All guitar historians will tell you that Orville Gibson invented the archtop guitar at the end of the 19th century, but many will also add that Lloyd Loar advanced the design considerably in the early 1920s. Although the Gibson L-4C wasn't designed directly by Orville Gibson or Lloyd Loar it is just one of the many iterations made to the standard design of the archtop guitar by Gibson.
First introduced in 1949 the L4-C was produced in limited numbers until it was ultimately discontinued in 1971. The Gibson L-4c is an all acoustic archtop guitar with many fine simplified appointments. With a bound Brazilian Rosewood fretboard and Parallelogram fingerboard inlays, 3-Ply Body Binding, Kluson Deluxe tuners with double ring tulip keys, and a Brazilian Rosewood adjustable compensated bridge, this guitar, although simple, is a testament to the Gibson design and craftsmanship that we all know and love.
With a 16" Body topped with a Spruce top and Gibson's beautiful sunburst this guitar bares a very vintage look. The classic vintage look of this instrument is only icing on the cake for this guitar, the Laminated Maple back and sides allow for an incredible tone before it is even plugged in. The Laminated Maple construction produces a very focused tone with plenty of warmth and clarity. The tone of this guitar is very mellow with a depth and dynamic quality that you can only find in vintage instruments.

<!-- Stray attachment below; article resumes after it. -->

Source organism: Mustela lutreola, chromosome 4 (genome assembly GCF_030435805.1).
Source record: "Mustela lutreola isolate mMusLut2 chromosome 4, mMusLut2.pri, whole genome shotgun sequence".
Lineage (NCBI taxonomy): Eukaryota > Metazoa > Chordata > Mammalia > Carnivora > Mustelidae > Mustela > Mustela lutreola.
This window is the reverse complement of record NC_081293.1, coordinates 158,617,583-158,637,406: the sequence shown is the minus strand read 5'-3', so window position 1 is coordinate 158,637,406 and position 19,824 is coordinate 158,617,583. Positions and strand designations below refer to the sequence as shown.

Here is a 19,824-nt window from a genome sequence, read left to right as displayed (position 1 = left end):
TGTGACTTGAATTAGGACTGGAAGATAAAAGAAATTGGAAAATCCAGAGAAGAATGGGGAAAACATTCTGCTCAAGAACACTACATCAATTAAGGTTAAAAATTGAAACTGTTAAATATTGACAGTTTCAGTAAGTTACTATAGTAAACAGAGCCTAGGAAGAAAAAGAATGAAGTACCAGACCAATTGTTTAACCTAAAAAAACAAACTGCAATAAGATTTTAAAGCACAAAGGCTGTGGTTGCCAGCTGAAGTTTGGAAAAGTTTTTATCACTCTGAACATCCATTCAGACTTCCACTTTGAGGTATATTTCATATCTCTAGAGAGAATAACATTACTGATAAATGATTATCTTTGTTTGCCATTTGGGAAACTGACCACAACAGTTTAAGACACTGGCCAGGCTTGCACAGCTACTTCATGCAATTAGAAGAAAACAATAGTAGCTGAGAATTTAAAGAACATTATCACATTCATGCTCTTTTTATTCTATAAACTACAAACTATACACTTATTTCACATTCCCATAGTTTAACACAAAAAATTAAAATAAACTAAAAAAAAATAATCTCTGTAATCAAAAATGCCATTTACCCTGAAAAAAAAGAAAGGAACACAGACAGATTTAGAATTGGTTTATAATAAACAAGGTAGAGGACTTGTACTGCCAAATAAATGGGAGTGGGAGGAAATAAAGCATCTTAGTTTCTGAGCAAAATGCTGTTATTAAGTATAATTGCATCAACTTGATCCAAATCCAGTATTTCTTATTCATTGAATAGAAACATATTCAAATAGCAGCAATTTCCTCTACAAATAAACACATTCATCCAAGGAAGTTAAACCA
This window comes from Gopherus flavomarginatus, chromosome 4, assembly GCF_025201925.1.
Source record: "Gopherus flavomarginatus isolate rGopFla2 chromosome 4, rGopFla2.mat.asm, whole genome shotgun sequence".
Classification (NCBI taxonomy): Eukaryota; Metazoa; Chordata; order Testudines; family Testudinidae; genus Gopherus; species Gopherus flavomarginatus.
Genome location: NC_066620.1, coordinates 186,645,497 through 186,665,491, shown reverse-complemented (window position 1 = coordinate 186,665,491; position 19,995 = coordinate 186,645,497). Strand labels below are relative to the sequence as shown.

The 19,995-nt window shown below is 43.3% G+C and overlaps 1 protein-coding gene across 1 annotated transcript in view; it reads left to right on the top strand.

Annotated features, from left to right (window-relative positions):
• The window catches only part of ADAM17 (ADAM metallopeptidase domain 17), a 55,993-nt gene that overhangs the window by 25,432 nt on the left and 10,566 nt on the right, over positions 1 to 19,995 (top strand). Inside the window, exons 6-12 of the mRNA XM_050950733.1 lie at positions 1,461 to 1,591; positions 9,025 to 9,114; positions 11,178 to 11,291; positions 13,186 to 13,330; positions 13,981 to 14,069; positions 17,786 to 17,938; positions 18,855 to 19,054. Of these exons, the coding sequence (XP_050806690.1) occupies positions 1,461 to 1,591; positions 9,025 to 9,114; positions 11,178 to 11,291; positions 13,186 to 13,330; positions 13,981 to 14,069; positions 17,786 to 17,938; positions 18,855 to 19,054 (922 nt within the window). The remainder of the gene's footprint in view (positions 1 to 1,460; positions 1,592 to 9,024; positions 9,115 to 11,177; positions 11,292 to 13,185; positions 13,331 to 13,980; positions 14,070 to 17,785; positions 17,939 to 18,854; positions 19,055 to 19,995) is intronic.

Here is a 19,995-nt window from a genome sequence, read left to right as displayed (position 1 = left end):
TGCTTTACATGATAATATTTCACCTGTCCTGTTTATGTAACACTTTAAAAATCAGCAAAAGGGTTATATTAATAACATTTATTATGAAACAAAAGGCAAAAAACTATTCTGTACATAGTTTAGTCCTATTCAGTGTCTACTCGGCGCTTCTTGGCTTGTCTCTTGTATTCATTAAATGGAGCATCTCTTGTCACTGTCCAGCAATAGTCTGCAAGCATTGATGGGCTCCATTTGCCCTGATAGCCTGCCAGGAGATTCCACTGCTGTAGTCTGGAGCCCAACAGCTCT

The Body also features white binding, but after 60+ years the white binding has aged into a beautiful buttery cream color that only enhances the vintage look of this instrument.
This guitar also has a removable pickguard (included) as well as a removable single coil DeArmond floating pickup which is included and can be seen in the photographs below. Between the years of the 1930's and 1960's Rowe Industries manufactured DeArmond pickups for various stringed instruments including acoustic archtop guitars. Often imitated, the intention of the DeArmond pickup is to allow an acoustic guitar to be amplified with out sacrificing the acoustic tone lost from a guitar by permanently installing a pickup.
This guitar is in excellent condition, but because this instrument is 60+ years old this guitar does have various scratches and dings as expected. The headstock also does show some scratches and dings as well as some wear right above the nut which can be seen in the photographs below. Hardshell Case Included.